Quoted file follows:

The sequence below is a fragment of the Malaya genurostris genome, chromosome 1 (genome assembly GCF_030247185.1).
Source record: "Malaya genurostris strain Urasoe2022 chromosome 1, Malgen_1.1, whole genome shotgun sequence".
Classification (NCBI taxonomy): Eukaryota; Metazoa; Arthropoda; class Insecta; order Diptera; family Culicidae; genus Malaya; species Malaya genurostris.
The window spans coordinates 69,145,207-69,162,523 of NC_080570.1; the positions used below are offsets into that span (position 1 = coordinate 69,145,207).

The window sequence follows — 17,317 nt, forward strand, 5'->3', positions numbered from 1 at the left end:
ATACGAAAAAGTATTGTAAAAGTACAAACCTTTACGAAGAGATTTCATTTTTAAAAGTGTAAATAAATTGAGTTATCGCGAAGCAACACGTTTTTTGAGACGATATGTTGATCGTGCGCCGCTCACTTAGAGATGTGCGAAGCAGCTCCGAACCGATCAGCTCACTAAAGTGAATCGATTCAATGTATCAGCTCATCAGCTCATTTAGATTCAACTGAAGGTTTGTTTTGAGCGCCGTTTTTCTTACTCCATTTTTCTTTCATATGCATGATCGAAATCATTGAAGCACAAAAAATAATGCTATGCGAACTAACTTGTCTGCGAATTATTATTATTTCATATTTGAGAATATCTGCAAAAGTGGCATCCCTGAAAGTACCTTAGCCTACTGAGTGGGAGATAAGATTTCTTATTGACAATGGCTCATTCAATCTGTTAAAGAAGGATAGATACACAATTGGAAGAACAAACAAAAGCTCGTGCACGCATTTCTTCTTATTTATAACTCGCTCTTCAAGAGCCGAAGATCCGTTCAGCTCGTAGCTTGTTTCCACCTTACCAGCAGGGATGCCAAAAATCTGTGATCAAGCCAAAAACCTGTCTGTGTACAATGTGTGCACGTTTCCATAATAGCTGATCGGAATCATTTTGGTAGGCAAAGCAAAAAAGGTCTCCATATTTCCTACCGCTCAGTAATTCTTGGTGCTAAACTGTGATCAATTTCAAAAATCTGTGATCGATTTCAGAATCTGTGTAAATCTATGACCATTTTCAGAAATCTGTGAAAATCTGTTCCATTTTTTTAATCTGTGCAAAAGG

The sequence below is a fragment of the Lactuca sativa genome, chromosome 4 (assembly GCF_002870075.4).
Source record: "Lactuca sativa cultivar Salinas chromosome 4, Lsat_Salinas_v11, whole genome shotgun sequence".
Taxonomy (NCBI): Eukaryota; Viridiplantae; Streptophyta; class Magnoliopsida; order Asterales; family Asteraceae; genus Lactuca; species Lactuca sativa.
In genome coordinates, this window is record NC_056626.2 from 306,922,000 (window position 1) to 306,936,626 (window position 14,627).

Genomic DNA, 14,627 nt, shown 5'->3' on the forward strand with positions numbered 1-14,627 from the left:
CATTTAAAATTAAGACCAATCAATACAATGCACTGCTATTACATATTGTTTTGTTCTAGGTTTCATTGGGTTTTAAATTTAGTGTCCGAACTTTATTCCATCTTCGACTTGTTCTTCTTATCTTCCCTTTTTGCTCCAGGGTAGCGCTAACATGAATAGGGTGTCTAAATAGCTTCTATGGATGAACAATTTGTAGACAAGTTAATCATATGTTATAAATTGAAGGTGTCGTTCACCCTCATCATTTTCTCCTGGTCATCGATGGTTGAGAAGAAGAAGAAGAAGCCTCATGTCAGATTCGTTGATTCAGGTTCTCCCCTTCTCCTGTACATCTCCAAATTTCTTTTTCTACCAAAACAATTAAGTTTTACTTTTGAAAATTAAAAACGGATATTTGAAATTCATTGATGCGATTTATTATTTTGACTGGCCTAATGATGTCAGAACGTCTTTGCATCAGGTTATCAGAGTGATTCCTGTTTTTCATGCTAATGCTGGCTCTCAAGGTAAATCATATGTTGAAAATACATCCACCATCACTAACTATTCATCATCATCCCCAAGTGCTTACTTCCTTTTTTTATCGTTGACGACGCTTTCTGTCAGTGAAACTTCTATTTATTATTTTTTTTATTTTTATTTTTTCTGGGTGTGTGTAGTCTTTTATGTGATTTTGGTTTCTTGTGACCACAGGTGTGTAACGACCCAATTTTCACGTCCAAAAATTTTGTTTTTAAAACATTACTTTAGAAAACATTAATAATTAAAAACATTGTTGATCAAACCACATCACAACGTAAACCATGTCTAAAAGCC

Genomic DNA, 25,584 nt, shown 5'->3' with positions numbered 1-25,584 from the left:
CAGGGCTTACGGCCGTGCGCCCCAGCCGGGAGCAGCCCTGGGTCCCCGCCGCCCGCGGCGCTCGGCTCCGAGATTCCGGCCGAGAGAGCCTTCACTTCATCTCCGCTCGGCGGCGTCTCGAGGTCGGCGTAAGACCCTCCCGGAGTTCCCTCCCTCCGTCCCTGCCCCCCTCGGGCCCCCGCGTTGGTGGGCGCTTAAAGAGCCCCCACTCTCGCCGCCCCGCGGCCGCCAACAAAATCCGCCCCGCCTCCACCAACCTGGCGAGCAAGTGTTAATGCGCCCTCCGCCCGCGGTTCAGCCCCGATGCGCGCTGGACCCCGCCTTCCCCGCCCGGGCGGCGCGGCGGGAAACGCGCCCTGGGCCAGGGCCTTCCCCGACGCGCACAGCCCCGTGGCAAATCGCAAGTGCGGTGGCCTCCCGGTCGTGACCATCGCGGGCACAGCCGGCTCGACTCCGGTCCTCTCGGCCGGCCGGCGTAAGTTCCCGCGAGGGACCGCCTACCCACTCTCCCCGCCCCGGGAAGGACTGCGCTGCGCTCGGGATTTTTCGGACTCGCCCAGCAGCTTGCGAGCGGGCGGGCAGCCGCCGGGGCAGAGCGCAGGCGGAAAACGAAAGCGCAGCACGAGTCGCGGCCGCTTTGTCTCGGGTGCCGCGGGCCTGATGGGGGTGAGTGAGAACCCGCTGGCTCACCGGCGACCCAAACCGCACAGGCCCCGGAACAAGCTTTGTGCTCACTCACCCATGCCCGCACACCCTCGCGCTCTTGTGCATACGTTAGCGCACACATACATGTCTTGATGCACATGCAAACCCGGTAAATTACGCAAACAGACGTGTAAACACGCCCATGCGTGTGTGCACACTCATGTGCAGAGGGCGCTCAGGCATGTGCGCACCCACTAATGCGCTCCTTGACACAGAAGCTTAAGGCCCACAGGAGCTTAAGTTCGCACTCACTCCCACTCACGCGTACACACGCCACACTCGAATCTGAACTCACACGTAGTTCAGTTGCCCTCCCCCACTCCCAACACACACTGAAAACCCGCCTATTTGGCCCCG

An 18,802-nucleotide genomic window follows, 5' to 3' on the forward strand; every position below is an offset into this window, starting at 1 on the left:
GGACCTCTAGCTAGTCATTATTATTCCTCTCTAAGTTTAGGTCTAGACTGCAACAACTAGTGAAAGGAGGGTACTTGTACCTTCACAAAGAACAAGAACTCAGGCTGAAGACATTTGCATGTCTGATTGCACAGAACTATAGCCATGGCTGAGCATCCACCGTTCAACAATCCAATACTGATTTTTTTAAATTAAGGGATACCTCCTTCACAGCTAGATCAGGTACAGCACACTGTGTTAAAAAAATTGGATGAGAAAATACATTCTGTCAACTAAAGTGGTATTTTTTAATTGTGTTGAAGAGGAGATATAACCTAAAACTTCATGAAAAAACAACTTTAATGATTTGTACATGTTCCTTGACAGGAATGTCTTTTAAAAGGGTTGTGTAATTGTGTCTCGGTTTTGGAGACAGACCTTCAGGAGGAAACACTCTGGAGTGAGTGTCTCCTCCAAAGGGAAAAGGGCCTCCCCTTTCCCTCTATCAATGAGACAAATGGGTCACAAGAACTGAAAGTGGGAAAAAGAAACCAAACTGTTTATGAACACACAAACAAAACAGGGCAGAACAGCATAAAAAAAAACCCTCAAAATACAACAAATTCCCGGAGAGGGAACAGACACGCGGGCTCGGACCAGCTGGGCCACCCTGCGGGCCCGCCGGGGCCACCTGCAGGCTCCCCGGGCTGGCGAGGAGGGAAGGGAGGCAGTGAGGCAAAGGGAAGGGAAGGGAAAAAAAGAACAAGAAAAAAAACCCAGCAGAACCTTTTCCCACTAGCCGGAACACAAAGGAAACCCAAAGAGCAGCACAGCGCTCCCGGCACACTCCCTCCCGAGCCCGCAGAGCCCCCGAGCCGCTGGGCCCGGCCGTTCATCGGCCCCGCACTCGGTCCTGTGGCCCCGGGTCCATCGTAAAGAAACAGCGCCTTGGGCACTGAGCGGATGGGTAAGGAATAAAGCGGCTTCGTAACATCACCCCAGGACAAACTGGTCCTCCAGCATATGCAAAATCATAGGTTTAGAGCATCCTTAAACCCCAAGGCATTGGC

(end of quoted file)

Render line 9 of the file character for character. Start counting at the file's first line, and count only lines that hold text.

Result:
Taxonomy (NCBI): Eukaryota; Viridiplantae; Streptophyta; class Magnoliopsida; order Asterales; family Asteraceae; genus Lactuca; species Lactuca sativa.